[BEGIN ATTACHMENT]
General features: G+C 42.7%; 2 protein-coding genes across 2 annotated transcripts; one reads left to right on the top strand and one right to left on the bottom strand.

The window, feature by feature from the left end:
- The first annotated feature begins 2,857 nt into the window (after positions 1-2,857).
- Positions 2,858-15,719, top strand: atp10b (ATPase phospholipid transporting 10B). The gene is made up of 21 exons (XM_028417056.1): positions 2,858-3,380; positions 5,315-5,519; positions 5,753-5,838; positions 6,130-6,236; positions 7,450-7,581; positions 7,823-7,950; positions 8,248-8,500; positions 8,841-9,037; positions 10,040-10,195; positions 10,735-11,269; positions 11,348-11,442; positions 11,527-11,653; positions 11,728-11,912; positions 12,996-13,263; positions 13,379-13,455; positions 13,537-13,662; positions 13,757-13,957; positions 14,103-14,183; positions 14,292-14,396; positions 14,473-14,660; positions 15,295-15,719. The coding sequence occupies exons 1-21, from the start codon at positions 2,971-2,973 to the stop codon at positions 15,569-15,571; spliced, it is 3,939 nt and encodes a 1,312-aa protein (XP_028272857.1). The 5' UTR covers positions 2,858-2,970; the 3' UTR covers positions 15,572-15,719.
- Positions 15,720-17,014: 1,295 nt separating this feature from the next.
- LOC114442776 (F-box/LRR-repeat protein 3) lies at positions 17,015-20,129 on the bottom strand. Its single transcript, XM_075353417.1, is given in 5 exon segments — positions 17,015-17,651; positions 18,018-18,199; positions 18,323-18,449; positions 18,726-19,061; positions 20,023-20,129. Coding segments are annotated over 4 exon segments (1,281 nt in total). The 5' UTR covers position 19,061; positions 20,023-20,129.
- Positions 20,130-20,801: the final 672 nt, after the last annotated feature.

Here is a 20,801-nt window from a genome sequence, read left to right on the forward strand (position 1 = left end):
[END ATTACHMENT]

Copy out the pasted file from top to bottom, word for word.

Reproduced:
General features: G+C 42.7%; 2 protein-coding genes across 2 annotated transcripts; one reads left to right on the top strand and one right to left on the bottom strand.

The window, feature by feature from the left end:
- The first annotated feature begins 2,857 nt into the window (after positions 1-2,857).
- Positions 2,858-15,719, top strand: atp10b (ATPase phospholipid transporting 10B). The gene is made up of 21 exons (XM_028417056.1): positions 2,858-3,380; positions 5,315-5,519; positions 5,753-5,838; positions 6,130-6,236; positions 7,450-7,581; positions 7,823-7,950; positions 8,248-8,500; positions 8,841-9,037; positions 10,040-10,195; positions 10,735-11,269; positions 11,348-11,442; positions 11,527-11,653; positions 11,728-11,912; positions 12,996-13,263; positions 13,379-13,455; positions 13,537-13,662; positions 13,757-13,957; positions 14,103-14,183; positions 14,292-14,396; positions 14,473-14,660; positions 15,295-15,719. The coding sequence occupies exons 1-21, from the start codon at positions 2,971-2,973 to the stop codon at positions 15,569-15,571; spliced, it is 3,939 nt and encodes a 1,312-aa protein (XP_028272857.1). The 5' UTR covers positions 2,858-2,970; the 3' UTR covers positions 15,572-15,719.
- Positions 15,720-17,014: 1,295 nt separating this feature from the next.
- LOC114442776 (F-box/LRR-repeat protein 3) lies at positions 17,015-20,129 on the bottom strand. Its single transcript, XM_075353417.1, is given in 5 exon segments — positions 17,015-17,651; positions 18,018-18,199; positions 18,323-18,449; positions 18,726-19,061; positions 20,023-20,129. Coding segments are annotated over 4 exon segments (1,281 nt in total). The 5' UTR covers position 19,061; positions 20,023-20,129.
- Positions 20,130-20,801: the final 672 nt, after the last annotated feature.

Here is a 20,801-nt window from a genome sequence, read left to right on the forward strand (position 1 = left end):